Providing better access to markets across industries
From farming produce to artwork, and everything in between, there are an increasing number of mobile apps that offer people working in various industries access to more markets through connectivity. An example is South African app Khula!, which enables emerging farmers to connect with the formal marketplace by bringing together numerous farms to basically crowdsource and deliver on bulk orders made via supermarkets, restaurants and private individuals, according to MTN.
Making it easier to gather information via mobile
Thanks to mobile survey platforms such as GeoPoll and African versions like mSurvey, gathering information across a wide cross-section of people has never been easier, benefiting industries where data is important such as retail, construction and health. GeoPoll often gathers research via text messages, while Kenyan app mSurvey collects real-time data via surveys that use mobile phone messaging technology to interact with people. The platform does not require users to have an internet connection, as feedback can be collected from respondents via text messages, according to Forbes.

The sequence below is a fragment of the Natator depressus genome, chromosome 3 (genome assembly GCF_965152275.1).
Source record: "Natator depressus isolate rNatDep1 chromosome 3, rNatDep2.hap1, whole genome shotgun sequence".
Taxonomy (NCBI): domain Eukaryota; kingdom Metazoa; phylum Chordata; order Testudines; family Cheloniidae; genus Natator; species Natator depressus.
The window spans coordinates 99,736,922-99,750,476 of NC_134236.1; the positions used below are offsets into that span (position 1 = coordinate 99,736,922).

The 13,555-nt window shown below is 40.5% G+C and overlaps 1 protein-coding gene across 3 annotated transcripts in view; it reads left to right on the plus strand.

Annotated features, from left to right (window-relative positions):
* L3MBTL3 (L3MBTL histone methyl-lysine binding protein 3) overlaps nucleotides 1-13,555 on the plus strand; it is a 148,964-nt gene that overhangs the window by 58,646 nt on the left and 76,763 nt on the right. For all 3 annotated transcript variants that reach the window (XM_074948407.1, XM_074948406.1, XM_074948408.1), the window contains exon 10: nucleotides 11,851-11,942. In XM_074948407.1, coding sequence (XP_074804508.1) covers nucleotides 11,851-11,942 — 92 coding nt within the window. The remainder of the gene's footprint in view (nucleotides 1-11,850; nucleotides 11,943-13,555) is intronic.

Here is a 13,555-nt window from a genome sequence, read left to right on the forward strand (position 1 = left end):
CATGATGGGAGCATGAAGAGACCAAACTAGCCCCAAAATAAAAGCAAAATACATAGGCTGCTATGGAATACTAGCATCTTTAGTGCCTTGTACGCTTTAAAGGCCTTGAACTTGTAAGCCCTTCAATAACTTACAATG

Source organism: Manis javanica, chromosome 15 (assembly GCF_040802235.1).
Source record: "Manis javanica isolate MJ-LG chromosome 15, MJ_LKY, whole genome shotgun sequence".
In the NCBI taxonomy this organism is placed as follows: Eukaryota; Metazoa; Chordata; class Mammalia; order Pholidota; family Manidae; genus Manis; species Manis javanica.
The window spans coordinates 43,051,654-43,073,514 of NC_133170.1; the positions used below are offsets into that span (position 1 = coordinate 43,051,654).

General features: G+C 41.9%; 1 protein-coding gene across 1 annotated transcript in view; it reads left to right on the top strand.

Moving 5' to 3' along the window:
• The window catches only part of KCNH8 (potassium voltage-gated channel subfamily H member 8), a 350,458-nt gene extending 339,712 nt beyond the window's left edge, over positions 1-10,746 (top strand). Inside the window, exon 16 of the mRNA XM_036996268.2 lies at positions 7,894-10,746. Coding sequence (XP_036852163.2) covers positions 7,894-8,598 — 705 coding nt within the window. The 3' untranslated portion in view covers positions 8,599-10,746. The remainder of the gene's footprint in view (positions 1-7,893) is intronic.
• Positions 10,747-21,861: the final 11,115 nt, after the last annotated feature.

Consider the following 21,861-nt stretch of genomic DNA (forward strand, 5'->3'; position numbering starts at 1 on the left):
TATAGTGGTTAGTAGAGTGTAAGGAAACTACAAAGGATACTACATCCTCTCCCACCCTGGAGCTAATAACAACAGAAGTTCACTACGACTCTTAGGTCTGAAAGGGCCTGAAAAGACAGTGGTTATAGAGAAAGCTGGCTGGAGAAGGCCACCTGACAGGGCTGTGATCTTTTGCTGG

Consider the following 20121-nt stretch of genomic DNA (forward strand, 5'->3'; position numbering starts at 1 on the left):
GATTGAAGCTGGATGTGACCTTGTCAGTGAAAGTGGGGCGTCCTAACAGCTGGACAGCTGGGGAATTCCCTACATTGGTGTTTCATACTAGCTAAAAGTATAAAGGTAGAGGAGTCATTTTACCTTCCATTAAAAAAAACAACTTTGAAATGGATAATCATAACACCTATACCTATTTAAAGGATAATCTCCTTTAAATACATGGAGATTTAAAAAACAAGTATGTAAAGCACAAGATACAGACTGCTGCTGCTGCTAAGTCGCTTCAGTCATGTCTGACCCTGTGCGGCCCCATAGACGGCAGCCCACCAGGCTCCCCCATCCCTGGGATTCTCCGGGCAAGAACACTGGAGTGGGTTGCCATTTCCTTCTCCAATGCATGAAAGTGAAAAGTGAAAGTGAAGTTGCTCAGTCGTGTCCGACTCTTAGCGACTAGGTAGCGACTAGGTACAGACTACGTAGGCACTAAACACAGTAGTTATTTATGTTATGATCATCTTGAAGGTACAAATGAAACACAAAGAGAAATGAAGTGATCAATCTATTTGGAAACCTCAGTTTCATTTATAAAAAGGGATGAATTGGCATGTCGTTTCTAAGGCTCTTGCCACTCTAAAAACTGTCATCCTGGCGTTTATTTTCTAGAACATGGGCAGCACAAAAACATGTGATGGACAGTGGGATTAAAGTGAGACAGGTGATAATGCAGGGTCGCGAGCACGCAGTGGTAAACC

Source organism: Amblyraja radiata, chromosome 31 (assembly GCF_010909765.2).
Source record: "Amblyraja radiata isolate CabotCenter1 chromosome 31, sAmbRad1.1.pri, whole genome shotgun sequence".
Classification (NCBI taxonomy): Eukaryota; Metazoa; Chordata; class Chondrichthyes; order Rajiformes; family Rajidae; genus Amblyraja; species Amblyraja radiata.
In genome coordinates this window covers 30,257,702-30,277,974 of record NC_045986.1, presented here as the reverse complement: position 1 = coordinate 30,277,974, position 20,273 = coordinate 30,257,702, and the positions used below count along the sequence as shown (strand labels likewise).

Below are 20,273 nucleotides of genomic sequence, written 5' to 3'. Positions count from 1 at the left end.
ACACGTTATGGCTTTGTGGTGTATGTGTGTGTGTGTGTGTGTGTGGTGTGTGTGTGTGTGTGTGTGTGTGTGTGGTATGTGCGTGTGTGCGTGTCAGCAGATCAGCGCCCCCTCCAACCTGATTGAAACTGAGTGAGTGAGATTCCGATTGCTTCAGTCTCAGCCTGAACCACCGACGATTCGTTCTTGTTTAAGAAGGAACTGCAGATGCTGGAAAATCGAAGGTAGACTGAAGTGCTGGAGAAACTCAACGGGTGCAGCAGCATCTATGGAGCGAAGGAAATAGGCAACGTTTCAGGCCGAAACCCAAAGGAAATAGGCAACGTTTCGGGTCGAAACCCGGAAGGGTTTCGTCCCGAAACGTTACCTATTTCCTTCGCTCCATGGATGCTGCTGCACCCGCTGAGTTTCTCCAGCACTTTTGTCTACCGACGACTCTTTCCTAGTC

Mobile used to ensure fair elections
Mobile technology has been used in Africa to ensure democracy and empower politicians and election observers. In Nigeria during the 2011 elections, a mobile app called ReVoDa turned eligible voters into informal election observers and, allowed monitoring organizations to draw conclusions about the legitimacy and accuracy of the elections. Zimbabwean app Vote Africa is a platform that aims to educate, motivate and empower the people taking part in democratic elections to fully own the electoral process and hold government accountable, according to Techmoran.